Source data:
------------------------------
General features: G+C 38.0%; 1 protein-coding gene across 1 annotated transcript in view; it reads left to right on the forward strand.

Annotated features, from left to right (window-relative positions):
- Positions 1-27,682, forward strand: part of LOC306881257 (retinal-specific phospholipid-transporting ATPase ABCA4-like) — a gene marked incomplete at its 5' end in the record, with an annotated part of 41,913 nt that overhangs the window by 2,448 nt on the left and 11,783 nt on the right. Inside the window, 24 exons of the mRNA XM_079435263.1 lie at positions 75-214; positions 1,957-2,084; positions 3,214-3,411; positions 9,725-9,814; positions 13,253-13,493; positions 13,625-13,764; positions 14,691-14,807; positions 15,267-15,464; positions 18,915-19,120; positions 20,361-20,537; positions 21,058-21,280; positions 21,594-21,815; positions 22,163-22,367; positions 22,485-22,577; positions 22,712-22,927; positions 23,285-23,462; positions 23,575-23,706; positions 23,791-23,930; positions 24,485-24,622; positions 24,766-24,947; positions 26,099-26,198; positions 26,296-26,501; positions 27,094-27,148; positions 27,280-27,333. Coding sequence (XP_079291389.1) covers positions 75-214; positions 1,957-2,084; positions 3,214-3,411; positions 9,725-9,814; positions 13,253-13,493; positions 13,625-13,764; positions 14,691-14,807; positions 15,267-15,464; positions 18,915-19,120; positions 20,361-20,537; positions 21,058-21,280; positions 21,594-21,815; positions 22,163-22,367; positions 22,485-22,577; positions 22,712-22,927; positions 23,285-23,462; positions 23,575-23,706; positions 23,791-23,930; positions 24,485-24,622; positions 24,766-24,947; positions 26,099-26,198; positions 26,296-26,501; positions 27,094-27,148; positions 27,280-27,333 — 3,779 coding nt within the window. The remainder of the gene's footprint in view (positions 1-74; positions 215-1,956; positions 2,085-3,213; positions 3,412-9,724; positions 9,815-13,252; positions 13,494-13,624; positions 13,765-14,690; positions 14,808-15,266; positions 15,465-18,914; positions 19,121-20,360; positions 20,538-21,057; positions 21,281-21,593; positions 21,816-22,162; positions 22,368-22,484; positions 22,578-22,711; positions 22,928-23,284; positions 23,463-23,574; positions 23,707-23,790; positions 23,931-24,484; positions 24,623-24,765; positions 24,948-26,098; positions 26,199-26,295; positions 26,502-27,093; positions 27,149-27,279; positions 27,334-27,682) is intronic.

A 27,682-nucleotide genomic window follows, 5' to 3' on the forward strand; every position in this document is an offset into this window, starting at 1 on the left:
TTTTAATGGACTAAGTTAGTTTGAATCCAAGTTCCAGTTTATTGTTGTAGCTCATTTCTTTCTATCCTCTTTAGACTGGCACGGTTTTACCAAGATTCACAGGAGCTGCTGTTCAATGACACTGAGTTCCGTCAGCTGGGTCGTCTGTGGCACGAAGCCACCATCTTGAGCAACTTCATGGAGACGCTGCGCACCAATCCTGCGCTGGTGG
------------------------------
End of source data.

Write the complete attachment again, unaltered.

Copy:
General features: G+C 38.0%; 1 protein-coding gene across 1 annotated transcript in view; it reads left to right on the forward strand.

Annotated features, from left to right (window-relative positions):
- Positions 1-27,682, forward strand: part of LOC306881257 (retinal-specific phospholipid-transporting ATPase ABCA4-like) — a gene marked incomplete at its 5' end in the record, with an annotated part of 41,913 nt that overhangs the window by 2,448 nt on the left and 11,783 nt on the right. Inside the window, 24 exons of the mRNA XM_079435263.1 lie at positions 75-214; positions 1,957-2,084; positions 3,214-3,411; positions 9,725-9,814; positions 13,253-13,493; positions 13,625-13,764; positions 14,691-14,807; positions 15,267-15,464; positions 18,915-19,120; positions 20,361-20,537; positions 21,058-21,280; positions 21,594-21,815; positions 22,163-22,367; positions 22,485-22,577; positions 22,712-22,927; positions 23,285-23,462; positions 23,575-23,706; positions 23,791-23,930; positions 24,485-24,622; positions 24,766-24,947; positions 26,099-26,198; positions 26,296-26,501; positions 27,094-27,148; positions 27,280-27,333. Coding sequence (XP_079291389.1) covers positions 75-214; positions 1,957-2,084; positions 3,214-3,411; positions 9,725-9,814; positions 13,253-13,493; positions 13,625-13,764; positions 14,691-14,807; positions 15,267-15,464; positions 18,915-19,120; positions 20,361-20,537; positions 21,058-21,280; positions 21,594-21,815; positions 22,163-22,367; positions 22,485-22,577; positions 22,712-22,927; positions 23,285-23,462; positions 23,575-23,706; positions 23,791-23,930; positions 24,485-24,622; positions 24,766-24,947; positions 26,099-26,198; positions 26,296-26,501; positions 27,094-27,148; positions 27,280-27,333 — 3,779 coding nt within the window. The remainder of the gene's footprint in view (positions 1-74; positions 215-1,956; positions 2,085-3,213; positions 3,412-9,724; positions 9,815-13,252; positions 13,494-13,624; positions 13,765-14,690; positions 14,808-15,266; positions 15,465-18,914; positions 19,121-20,360; positions 20,538-21,057; positions 21,281-21,593; positions 21,816-22,162; positions 22,368-22,484; positions 22,578-22,711; positions 22,928-23,284; positions 23,463-23,574; positions 23,707-23,790; positions 23,931-24,484; positions 24,623-24,765; positions 24,948-26,098; positions 26,199-26,295; positions 26,502-27,093; positions 27,149-27,279; positions 27,334-27,682) is intronic.

A 27,682-nucleotide genomic window follows, 5' to 3' on the forward strand; every position in this document is an offset into this window, starting at 1 on the left:
TTTTAATGGACTAAGTTAGTTTGAATCCAAGTTCCAGTTTATTGTTGTAGCTCATTTCTTTCTATCCTCTTTAGACTGGCACGGTTTTACCAAGATTCACAGGAGCTGCTGTTCAATGACACTGAGTTCCGTCAGCTGGGTCGTCTGTGGCACGAAGCCACCATCTTGAGCAACTTCATGGAGACGCTGCGCACCAATCCTGCGCTGGTGG